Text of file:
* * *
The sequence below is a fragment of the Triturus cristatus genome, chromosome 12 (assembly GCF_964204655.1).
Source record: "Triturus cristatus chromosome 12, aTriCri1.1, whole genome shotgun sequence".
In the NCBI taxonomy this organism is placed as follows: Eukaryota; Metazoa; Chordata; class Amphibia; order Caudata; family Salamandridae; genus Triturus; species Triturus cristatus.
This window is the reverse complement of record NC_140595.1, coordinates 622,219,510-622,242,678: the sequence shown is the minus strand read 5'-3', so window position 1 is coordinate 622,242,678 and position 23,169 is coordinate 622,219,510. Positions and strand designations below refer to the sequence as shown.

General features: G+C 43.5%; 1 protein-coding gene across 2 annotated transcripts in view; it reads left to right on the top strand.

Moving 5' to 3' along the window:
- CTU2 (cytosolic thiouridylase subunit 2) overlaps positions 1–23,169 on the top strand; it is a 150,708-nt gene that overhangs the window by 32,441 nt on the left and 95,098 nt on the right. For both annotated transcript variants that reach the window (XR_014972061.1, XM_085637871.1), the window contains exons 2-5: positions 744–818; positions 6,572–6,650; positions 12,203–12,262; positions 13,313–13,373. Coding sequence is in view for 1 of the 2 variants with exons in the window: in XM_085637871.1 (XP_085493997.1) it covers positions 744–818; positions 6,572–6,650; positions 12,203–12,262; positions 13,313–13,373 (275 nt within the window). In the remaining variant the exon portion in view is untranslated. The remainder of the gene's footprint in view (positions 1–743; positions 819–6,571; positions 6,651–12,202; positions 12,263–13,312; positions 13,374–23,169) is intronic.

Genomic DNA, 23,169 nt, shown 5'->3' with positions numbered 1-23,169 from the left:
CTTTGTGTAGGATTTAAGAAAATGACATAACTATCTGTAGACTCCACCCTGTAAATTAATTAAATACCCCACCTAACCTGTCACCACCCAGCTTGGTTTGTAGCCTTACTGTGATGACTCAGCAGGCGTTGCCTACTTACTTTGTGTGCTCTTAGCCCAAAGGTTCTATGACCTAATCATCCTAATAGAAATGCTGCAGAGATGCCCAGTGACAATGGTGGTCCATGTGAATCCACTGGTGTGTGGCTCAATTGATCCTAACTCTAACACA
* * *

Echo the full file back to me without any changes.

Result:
The sequence below is a fragment of the Triturus cristatus genome, chromosome 12 (assembly GCF_964204655.1).
Source record: "Triturus cristatus chromosome 12, aTriCri1.1, whole genome shotgun sequence".
In the NCBI taxonomy this organism is placed as follows: Eukaryota; Metazoa; Chordata; class Amphibia; order Caudata; family Salamandridae; genus Triturus; species Triturus cristatus.
This window is the reverse complement of record NC_140595.1, coordinates 622,219,510-622,242,678: the sequence shown is the minus strand read 5'-3', so window position 1 is coordinate 622,242,678 and position 23,169 is coordinate 622,219,510. Positions and strand designations below refer to the sequence as shown.

General features: G+C 43.5%; 1 protein-coding gene across 2 annotated transcripts in view; it reads left to right on the top strand.

Moving 5' to 3' along the window:
- CTU2 (cytosolic thiouridylase subunit 2) overlaps positions 1–23,169 on the top strand; it is a 150,708-nt gene that overhangs the window by 32,441 nt on the left and 95,098 nt on the right. For both annotated transcript variants that reach the window (XR_014972061.1, XM_085637871.1), the window contains exons 2-5: positions 744–818; positions 6,572–6,650; positions 12,203–12,262; positions 13,313–13,373. Coding sequence is in view for 1 of the 2 variants with exons in the window: in XM_085637871.1 (XP_085493997.1) it covers positions 744–818; positions 6,572–6,650; positions 12,203–12,262; positions 13,313–13,373 (275 nt within the window). In the remaining variant the exon portion in view is untranslated. The remainder of the gene's footprint in view (positions 1–743; positions 819–6,571; positions 6,651–12,202; positions 12,263–13,312; positions 13,374–23,169) is intronic.

Genomic DNA, 23,169 nt, shown 5'->3' with positions numbered 1-23,169 from the left:
CTTTGTGTAGGATTTAAGAAAATGACATAACTATCTGTAGACTCCACCCTGTAAATTAATTAAATACCCCACCTAACCTGTCACCACCCAGCTTGGTTTGTAGCCTTACTGTGATGACTCAGCAGGCGTTGCCTACTTACTTTGTGTGCTCTTAGCCCAAAGGTTCTATGACCTAATCATCCTAATAGAAATGCTGCAGAGATGCCCAGTGACAATGGTGGTCCATGTGAATCCACTGGTGTGTGGCTCAATTGATCCTAACTCTAACACA